Category Archives: Australia

Hopefulness amid the burning sands of Libya

In colonial times, understanding of Libya (to judge from newspaper evidence) was strongly influenced by references to that region in classical and biblical literature. For the most part Libya was thought of as a vaguely defined southern region of heat and burning sands.

The travels of Herodotus included Libya and Egypt; he wrote of Libya in connection with theories as to the origins of the waters of the Nile, and noted the size and beauty of the long-living Ethiopians who inhabited the southern part of Libya. The temple of Jupiter Ammon, visited by Alexander the Great, was in the deserts of Libya, near great pillars of salt. At one time Carthage held sway from Libya to Spain. After the Roman conquest of Carthage, Libya became one of the major sources of grain for supplying the city of Rome. ‘The parts of Libya about Cyrene’ was a well-known phrase from the New Testament story of Pentecost (Acts 2:10). By ancient custom the Bishop of Alexandria had authority over Egypt, Libya and the Pentapolis (five cities with Greek origins, including Cyrene and Berenice, modern Benghazi). Some argued that, according to biblical prophecy, Russia would occupy Egypt, Ethiopia and Libya in the last stages of the power struggles before the prophesied battle of Armageddon.

Literary allusions seemed to fill people’s minds even when Africa was being opened up by exploration. A report by Dr. Livingstone (1813-1873) from Ujiji, dated 1 November 1871, mentioned Libya in connection with a story thousands of years old, that an admiral of the Pharaohs had sailed round Libya with the sun on his right hand (that is, around the south of Libya from east to west) and was not believed. (Ujiji was where Henry Stanley found Dr. Livingstone on 28 October 1871.) Present at the British Association meeting in October 1874 was ‘Dr. Schweinfurth, who returned lately from a romantic expedition into the Desert of Libya.’ Not only was Libya fabled and romantic but the expeditions that went there were likely to have an aura of romance.

When W.C. Wentworth wrote his poem ‘Australasia’ for a Cambridge poetry prize in 1823 (published in the Sydney Gazette in 1824), he lamented the convict origins of New South Wales but offered the consolatory thought that the Roman empire, which stretched ‘From Libya’s sands to quiver’d Parthia’s shore,’ had even more disreputable origins.

Libya is the focus of a poem which appeared in the Melbourne Argus in 1852. Nicholas Mitchell, in ‘The Oases of Libya,’ developed the theme that ‘Nought wholly waste or wretched will appear | Through all the world of Nature or of mind.’ There is always hope in the midst of sorrow, happiness in the midst of desolation, stars to illuminate the darkness, faith to alleviate gloom. The oases of Libya are a case in point, ‘plots of verdure’ that gladden the traveller. The very first sight of them, and the fragrance that comes on the breeze, give relief to weary pilgrims. The fresh leaves, the birds, the mossy rocks, the green grass, the trees and vines and fruits, the flowers, bring luxurious thoughts, ‘While skies more clear, more bluely seem to glow, | To match the bright and fairy scene below.’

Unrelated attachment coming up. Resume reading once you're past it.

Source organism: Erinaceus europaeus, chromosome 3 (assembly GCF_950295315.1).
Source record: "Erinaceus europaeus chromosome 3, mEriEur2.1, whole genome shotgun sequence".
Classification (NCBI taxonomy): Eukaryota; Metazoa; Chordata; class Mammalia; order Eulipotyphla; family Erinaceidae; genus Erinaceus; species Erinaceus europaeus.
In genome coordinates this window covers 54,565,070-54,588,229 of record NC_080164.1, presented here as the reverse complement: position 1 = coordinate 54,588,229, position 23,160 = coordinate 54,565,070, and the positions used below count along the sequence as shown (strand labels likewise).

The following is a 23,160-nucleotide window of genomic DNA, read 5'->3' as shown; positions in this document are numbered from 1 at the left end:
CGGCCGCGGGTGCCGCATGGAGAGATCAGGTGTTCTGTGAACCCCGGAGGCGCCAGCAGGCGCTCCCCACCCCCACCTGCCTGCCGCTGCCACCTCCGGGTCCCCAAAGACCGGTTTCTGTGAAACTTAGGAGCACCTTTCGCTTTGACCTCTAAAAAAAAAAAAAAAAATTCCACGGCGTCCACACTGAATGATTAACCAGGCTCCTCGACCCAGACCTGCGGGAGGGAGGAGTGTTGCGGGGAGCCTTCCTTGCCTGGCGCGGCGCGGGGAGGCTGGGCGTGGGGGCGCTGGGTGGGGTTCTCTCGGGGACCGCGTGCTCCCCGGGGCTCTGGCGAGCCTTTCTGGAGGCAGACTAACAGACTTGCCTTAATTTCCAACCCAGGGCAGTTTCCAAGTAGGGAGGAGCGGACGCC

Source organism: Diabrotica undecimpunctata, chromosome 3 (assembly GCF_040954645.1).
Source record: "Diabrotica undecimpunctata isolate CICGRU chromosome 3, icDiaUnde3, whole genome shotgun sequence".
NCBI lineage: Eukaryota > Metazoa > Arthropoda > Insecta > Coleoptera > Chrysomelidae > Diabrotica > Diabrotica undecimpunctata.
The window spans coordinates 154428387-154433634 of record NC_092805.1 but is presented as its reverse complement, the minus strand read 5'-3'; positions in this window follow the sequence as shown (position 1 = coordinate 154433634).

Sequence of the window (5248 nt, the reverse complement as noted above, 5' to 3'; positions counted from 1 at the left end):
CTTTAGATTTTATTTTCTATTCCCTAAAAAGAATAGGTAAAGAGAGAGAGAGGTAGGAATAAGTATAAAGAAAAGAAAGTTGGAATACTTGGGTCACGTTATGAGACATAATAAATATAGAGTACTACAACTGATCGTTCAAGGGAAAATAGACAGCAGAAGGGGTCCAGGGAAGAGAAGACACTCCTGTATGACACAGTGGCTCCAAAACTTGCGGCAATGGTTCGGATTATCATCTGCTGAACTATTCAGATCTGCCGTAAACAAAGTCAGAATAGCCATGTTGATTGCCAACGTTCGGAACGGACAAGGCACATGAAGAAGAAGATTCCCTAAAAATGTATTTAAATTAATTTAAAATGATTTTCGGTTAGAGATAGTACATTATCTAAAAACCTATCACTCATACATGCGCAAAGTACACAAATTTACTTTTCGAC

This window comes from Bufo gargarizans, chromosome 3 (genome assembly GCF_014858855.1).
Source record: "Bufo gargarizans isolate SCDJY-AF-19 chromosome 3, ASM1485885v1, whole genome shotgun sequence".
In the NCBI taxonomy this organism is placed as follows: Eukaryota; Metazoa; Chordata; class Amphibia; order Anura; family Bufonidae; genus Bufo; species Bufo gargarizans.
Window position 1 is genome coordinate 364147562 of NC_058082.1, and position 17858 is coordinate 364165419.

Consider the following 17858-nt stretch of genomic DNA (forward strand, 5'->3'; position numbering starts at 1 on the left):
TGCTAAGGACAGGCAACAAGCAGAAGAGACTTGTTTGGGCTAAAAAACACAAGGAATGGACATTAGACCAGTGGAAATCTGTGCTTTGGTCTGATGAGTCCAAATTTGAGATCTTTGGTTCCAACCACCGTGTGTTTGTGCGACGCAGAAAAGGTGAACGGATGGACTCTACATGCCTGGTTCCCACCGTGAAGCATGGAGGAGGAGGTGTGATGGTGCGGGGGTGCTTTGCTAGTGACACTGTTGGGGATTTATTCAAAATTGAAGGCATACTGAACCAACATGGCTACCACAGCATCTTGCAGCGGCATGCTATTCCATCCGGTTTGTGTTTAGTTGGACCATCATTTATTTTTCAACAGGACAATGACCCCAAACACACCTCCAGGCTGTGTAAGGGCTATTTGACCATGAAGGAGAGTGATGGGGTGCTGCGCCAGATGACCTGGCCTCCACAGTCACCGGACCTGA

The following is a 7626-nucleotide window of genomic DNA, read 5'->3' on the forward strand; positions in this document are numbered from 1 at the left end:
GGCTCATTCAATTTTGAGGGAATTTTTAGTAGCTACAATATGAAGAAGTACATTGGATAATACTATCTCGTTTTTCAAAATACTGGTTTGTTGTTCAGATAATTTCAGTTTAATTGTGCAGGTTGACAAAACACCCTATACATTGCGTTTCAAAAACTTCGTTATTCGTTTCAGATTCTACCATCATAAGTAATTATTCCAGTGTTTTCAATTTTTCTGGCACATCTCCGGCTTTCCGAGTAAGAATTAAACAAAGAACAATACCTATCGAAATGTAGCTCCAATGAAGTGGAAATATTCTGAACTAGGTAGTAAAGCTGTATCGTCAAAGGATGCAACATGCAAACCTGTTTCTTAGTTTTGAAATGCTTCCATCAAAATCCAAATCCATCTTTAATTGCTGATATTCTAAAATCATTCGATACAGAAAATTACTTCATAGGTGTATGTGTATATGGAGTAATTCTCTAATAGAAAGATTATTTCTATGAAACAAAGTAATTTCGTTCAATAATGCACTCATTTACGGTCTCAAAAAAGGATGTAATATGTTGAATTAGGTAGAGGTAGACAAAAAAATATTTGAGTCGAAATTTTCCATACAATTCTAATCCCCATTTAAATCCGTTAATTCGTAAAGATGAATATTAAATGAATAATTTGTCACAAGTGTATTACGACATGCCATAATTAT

Herodotus: Sydney Morning Herald 14/7/1863, p. 2; Australian 5/8/1842, p. 2 (Ethiopians). Temple of Jupiter Ammon: ‘Salt’, Colonial Times 10/8/1847, p. 3. Carthage: Queanbeyan Age and General Advertiser 15/6/1865, p. 4. Grain supplies for Rome: South Australian Advertiser 19/6/1866, p. 2; cf. Launceston Examiner 11/12/1850, p. 4. Pentecost: Mercury (Hobart) 13/6/1871, p. 3. Bishop of Alexandria: Sydney Morning Herald 9/6/1843, pp. 2-3 at p. 2. Armageddon: Sydney Morning Herald 8/2/1854, p. 5. Dr. Livingstone: Rockhampton Bulletin 3/10/1872, p. 4. British Association and Georg August Schweinfurth (1836-1925): South Australian Register 26/10/1874, p. 6. ‘Australasia, written for the Chancellor’s Medal, at the Cambridge Commencement, July 1823, by W. C. Wentworth, an Australasian’, Sydney Gazette and New South Wales Advertiser 25/3/1824, p. 4. Nicholas Mitchell, ‘The Oases of Libya’: Argus 7/8/1852, p. 4.

Some European views of Japan in the nineteenth century

References to Japan in nineteenth-century newspapers in Australia are spasmodic and provide a very incomplete view of that country. The word ‘japanned’ occurs frequently in advertisements in connection with a variety of articles that were subjected to that lacquering process. As for the people, lifestyle and cultural achievements of Japan, there was a strong inclination to believe that European culture and attainments were significantly more advanced.

Thus in 1825 the Australian newspaper reprinted a letter to the editor of the Singapore Chronicle in which the writer commented on the language and ideas in several newspapers in the Australian colonies. According to the writer, the newspapers showed a range of regrettable linguistic developments in Australian English; however, they also offered evidence of ‘the rapid advancement of a country destined at some future day in all likelihood to alter the whole frame of society in Eastern Asia, and to give law to China and Japan.’

According to the Sydney Gazette in 1829: